Lost Review: The Redemption of Benjamin Linus
How do you know when you've watched an exceptional episode of Lost?
When you see the redemption of Ben and the official transformation of Jack into a main of faith. Oh, and when the hour concludes with Charles Widmore in a submarine, gliding underneath the water, just off the island shore.
Wow. To paraphrase Kanye West: "Dr. Linus" was one of the greatest episode of all-time. Of all- time! Let's begin this review by going over what we learned:
- Richard came to the island on the Black Rock.
- He was given the "gift" of eternal, youthful life when Jacob touched him. Does this apply to all of the touched castaways? It seems to be the case for Jack.
- There are six candidates remaining, according to Ilana. Would that be Jack, Hurley, Kate, Sawyer, Sun and Jin? Or does "Kwon" only refer to one of the latter pair, and might Lapidus be a candidate?
- Even in Ben's sideways storyline, he and his father were part of the Dharma Initiative on the island... but they left, a decision Mr. Linus now regrets due to his son's sad life.
- Alex's last name is still "Rousseau" and she referenced her mother as working two jobs. Does this mean everyone's favorite, crazy French lady was never shipwrecked on the island? Or did she also leave somehow?
While we'll get to Jack's revelation and the incredible conclusion to the hour shortly, this episode was mainly about Ben - and it provided us with a new theory on the Sideways World vs. the Island World as a result of his story. See if you agree with it below...
On the island... Fake Locke tells Ben that there's another option for him, one where he's (literally) free from the shackles of his current life. He offers him the power of running the island. Who will accept Ben? Fake Locke will.
In 2004... Locke tells Ben that there's another option for him, one where he's free from the budgetary restraints of being a teacher. He implants in him the idea of being principal. Who will listen to Ben? Locke will.
On the island... Ben tries to make a deal with Miles: stop Ilana from killing me and you can have your $3.2 million. Miles shoots him down.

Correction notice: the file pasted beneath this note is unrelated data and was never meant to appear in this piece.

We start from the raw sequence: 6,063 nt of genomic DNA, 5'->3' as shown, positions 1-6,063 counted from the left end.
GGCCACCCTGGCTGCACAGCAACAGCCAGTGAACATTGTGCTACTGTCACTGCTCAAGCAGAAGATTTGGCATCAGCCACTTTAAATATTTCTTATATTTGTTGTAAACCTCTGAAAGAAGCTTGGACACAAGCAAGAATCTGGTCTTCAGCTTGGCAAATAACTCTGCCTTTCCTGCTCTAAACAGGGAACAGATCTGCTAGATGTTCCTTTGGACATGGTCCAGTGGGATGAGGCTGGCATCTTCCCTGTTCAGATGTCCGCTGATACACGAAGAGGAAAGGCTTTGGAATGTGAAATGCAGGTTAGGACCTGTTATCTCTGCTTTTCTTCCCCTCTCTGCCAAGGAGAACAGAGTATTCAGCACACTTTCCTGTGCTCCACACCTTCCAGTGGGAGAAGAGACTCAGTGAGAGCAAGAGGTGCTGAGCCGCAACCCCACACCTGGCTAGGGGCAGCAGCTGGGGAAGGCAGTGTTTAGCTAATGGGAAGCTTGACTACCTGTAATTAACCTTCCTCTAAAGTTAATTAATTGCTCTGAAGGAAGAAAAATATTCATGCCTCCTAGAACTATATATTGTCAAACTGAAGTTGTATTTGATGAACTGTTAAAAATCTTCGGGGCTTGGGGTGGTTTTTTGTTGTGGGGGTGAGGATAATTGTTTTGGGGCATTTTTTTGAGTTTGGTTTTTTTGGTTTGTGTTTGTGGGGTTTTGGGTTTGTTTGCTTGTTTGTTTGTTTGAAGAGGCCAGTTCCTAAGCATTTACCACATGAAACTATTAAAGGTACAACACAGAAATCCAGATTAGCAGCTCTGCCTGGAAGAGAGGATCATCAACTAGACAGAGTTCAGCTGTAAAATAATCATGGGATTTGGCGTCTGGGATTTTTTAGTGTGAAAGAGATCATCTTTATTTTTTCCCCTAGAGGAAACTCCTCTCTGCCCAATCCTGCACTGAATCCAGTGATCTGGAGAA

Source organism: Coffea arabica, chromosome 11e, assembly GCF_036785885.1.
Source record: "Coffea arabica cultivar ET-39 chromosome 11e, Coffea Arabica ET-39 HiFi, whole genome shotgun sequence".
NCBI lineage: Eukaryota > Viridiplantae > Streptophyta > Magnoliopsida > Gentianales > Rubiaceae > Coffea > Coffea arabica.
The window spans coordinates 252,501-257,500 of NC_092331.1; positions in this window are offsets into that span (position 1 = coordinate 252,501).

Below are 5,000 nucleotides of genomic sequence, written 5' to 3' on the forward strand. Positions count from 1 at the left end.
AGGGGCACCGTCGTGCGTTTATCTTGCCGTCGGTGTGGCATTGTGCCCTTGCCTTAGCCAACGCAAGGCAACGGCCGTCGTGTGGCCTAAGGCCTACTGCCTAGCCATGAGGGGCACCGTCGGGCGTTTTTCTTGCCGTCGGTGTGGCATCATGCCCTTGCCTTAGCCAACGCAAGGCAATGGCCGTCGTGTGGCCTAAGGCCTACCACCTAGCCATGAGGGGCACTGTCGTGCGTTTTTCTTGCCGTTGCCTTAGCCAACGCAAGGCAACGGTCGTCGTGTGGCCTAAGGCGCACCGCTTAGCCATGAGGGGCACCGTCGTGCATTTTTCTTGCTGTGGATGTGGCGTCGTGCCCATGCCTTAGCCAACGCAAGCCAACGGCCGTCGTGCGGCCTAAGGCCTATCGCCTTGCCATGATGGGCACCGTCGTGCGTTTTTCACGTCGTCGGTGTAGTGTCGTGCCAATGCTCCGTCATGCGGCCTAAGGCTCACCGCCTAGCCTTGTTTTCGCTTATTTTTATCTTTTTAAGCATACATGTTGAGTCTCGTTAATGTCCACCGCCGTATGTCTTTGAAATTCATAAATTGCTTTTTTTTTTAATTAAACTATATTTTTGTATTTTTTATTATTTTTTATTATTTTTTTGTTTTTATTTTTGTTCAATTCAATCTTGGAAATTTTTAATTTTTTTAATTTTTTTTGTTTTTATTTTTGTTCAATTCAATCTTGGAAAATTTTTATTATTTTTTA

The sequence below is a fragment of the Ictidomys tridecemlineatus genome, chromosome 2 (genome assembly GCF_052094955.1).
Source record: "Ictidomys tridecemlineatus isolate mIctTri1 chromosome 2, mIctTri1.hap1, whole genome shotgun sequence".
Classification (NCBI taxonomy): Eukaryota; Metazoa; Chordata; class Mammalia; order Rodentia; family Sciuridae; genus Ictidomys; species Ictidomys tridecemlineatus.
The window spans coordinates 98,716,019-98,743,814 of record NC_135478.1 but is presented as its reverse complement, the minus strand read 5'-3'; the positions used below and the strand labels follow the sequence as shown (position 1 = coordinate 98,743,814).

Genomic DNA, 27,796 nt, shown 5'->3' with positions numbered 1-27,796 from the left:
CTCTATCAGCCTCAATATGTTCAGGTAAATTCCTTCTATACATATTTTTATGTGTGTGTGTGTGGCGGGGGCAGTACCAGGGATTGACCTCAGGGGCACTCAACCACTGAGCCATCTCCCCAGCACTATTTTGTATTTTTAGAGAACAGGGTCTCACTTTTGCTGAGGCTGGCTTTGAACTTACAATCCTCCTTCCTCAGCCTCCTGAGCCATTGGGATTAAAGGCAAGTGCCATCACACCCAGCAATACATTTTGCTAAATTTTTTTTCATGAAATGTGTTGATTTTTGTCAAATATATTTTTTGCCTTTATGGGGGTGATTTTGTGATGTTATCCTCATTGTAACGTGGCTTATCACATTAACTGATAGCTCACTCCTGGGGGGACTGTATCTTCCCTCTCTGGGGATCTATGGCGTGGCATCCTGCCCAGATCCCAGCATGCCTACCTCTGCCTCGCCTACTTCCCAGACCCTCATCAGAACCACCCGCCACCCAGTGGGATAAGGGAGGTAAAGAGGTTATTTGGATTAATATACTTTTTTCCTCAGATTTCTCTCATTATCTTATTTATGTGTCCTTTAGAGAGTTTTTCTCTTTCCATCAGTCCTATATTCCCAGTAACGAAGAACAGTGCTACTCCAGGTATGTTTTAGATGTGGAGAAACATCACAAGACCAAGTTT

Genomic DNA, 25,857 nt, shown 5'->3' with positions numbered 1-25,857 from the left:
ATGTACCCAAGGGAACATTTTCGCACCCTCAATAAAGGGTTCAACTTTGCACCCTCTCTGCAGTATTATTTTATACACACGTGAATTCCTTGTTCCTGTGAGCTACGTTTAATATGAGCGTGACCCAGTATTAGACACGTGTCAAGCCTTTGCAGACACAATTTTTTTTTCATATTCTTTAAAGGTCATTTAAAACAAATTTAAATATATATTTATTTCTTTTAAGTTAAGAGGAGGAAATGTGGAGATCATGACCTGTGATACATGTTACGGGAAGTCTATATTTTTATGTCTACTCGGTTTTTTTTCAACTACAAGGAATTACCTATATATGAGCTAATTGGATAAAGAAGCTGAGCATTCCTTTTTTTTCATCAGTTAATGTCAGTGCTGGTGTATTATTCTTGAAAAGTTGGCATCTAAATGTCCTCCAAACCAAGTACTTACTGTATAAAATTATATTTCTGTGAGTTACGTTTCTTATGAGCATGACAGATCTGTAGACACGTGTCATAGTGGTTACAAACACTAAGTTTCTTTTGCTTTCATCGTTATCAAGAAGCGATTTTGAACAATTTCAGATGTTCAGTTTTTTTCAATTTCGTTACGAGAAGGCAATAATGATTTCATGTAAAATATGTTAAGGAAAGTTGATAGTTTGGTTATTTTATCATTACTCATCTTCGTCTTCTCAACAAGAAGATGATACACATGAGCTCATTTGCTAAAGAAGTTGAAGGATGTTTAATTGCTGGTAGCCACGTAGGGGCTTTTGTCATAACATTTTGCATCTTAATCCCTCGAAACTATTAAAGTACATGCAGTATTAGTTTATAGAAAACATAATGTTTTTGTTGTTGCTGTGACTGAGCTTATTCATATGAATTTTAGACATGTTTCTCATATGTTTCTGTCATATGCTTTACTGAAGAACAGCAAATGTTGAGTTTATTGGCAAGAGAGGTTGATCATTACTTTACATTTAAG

In 2004... Ben makes a deal with Arnzt: break into the school nurse's email and you can have a new parking space and lab equipment. Arnzt agrees.
On the island... Ben admits to Ilana that he once chose power over his own daughter, and the decision has haunted him ever since. He's filled with regret and, most incredibly for Ben Linus, honesty.
In 2004... Ben chooses Alex over power. He's filled with pride.
While these two arcs are close to the past sideways timelines in which characters seemed to have a second chance at righting their wrongs (Ben murdering his father on the island vs. Ben helping to keep him alive in the new 2004), the utter similarity between what we saw in each world makes me wonder:
Could events be happening AT THE SAME TIME?
Based on the flashes of recognition in previous 2004 storylines, it's evident that the island consciousness of Jack, Kate and company is occasionally felt by their Sideways counterparts (think: when Kate sees the whale doll in Claire's bag, when Jack sees his appendix scar)... but what if these worlds actually exist simultaneously and can impact one another?
When Ben learned from Fake Locke that he could make a choice that saves his life and provides him with the power he always desired, was the flash sideways scene between Dr. Linus and Alex - where she also offered him a choice that would save his lame life and provide him with power - taking place at the same time?
Ben initially sought the power in each case. But when confronted with his regret over Alex's death on the island, Ben broke down. What did viewers soon witness? A Sideways whoosh in which Ben made a different decision, one he seemingly wished he had made on the island.
We now ask: what if the scene between Ben and Ilana was somehow occurring in lock (Locke?) step with the scene in which Ben was told by Principal Reynolds that his power play would result in Alex not getting into Yale? What if Ben's on-island admission of honesty and sorrow was actually translated directly to his Sideways self in 2004 and, subconsciously, Ben chose a different path in that universe?
As for Jack, the transition to a total and complete man of faith is certainly complete. His stance against Richard and the dynamite was one of the most suspenseful, interesting scenes in show history.
At the end of "Lighthouse," Jacob said Jack needed time to realize his mission. He may not know the details of it yet, but Jack is clearly reborn in a way: he's confident, finally, that he was brought to the island with a purpose. And where to go from there?
Back to where it all began, as he told Richard. Cue another of the coolest scenes in show history, as Jack, Hurley and Richard re-created the slow motion beach reunion from season three's "One Of Us." Awesome stuff.
A few questions, before we turn things over to readers:
- We need to learn more about Ilana, right? How did she get in contact with Jacob? Did he make a Dogen-like deal with her?
- What is Widmore's purpose at the island? It sounded more nefarious than benevolent. And why can he suddenly locate the island?
- What's the next 80's movie Hurley will reference? We've had plenty of Star Wars and got Terminator this week.
- We haven't seen Sawyer in two weeks. Are female viewers still tuning in?
- And finally: do you believe in the redemption of Ben? This is a character that has made a life out of lying and manipulating? Has he truly turned an honest corner... or does he still have a self-serving agenda?